You ever read Stephen King and kind of cringe how he writes young people?  Like the sayings he has them say?  And you realize that Stephen King is kind of clueless about kids and how they really speak?  He's like an old man giving his interpretation of how the kids must speak these days.  That's how I felt watching Ghosts of Mars.  It was like watching an old man make a movie thinking "You know what kids these days think is scary?  Marilyn Manson!".  Ugh.  That was when I had that sad feeling that Carpenter has just lost it.

 

But yeah, go revisit Starman right away!


I can see that. The whole Marilyn Manson thing was one of the reasons I stayed away from the movie for so long.  From what I remember, the way he turned it into more of a dream than some character who simply acts like Manson kind of sold me on it being something more than the fact that he had just run out of ideas.  Granted I haven't seen it in at least a decade, so I can't remember much of it to be honest.

 

Speaking of King, and some of his cringe worth writing, I have read quite a few King books and the one thing that always jumps out at me is how he always manages to find a way to have a character either masturbate or talk about masturbating.  I don't know why this sticks out to me, but I think almost every single book of his, that I have read, mentions it at some point and I'm always like "Why?".  Occasionally, it actually fits the character, but sometimes it simply does not seem to belong.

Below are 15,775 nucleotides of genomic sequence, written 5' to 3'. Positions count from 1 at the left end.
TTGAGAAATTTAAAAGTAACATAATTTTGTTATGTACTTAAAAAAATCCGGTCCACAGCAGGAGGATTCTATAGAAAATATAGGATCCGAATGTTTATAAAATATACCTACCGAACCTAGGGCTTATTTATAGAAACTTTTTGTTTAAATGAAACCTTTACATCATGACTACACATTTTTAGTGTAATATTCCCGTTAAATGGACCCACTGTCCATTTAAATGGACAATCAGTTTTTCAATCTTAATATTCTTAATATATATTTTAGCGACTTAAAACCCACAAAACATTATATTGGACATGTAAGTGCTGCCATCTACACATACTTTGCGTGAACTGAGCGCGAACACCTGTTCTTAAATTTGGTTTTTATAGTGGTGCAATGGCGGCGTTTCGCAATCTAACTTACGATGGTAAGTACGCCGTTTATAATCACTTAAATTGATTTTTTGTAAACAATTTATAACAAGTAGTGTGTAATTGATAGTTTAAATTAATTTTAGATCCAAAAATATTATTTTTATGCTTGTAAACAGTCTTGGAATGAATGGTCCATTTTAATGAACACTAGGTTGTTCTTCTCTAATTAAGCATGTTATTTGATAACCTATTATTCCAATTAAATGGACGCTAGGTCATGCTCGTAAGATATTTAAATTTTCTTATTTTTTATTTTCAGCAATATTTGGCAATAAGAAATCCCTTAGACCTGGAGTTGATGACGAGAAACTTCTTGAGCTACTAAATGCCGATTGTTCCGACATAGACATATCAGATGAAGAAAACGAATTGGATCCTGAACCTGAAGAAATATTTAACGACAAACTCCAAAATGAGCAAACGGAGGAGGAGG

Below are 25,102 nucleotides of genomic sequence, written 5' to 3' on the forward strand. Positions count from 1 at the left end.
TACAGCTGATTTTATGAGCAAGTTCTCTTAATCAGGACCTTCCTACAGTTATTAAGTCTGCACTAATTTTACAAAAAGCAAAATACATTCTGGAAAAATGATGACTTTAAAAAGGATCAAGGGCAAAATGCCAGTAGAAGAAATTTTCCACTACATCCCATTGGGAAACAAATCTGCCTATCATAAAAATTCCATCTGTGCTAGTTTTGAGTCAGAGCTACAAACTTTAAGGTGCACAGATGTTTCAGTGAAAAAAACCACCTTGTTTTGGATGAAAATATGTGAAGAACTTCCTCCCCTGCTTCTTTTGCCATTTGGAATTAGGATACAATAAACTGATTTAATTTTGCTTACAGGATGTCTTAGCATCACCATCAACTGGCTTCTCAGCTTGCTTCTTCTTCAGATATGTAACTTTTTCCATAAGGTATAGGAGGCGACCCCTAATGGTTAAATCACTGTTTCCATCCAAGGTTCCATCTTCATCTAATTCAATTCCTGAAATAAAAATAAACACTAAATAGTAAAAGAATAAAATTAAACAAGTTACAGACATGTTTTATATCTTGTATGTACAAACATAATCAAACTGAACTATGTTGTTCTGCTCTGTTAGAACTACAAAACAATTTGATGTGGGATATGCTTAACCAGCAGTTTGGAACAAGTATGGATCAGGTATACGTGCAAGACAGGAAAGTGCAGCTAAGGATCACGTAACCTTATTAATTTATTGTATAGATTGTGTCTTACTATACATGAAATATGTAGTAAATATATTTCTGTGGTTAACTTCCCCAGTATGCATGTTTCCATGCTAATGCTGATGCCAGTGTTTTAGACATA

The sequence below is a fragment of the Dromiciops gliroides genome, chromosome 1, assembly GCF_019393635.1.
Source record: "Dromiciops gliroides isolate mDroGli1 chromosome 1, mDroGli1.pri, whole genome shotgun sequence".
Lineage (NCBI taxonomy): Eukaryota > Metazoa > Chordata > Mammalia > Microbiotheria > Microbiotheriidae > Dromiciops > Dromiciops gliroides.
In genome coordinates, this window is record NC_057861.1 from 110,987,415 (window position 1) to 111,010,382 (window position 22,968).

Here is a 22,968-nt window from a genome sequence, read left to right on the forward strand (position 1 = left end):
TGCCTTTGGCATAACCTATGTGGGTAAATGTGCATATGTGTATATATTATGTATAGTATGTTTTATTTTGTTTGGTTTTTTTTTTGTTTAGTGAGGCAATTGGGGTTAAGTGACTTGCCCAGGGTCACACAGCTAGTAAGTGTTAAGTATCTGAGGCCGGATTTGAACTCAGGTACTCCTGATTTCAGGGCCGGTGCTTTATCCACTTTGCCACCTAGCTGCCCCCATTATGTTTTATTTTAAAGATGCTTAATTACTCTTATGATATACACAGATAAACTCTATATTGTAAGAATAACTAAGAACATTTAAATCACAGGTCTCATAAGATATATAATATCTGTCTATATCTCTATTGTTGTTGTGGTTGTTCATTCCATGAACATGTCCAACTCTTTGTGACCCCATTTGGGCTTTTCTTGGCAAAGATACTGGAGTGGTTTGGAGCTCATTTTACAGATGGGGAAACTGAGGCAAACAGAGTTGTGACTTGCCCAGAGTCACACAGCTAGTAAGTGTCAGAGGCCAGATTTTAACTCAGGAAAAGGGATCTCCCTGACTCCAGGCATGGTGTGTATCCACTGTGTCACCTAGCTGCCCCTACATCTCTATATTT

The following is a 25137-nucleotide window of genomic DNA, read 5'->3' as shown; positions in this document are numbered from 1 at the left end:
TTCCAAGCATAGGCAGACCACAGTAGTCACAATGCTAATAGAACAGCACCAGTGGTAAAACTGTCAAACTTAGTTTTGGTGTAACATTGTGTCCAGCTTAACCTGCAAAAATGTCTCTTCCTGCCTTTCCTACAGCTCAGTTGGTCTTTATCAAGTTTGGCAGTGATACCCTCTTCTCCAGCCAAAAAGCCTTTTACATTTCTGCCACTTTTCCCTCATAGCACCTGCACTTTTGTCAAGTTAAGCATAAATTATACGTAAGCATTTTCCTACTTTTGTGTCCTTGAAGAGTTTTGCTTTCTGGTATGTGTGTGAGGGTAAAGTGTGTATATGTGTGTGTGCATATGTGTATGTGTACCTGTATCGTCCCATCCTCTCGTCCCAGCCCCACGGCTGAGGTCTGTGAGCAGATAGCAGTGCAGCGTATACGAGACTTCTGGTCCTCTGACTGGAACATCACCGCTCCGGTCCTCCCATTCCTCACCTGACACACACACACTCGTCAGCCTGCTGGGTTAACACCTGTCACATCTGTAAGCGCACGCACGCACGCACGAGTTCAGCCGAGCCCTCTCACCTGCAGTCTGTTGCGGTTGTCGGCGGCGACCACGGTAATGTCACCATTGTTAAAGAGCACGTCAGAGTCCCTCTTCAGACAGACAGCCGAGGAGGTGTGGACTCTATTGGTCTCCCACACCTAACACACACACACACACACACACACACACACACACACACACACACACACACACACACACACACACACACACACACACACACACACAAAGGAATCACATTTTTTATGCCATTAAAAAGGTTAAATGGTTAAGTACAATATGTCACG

Anyways, sorry to derail, I will definitely check out Starman again in the near future.  Bridges has definitely grown on me a lot as an actor since I last saw it.

post #14 of 94

STARMAN is an absolutely wonderful film.  I wish we had gotten a couple more movies from Carpenter in that vein; it's such a humane and heartfelt piece of work.  It's Top 5 Carpenter for me.

post #15 of 94
Quote:
Originally Posted by Dalyn View Post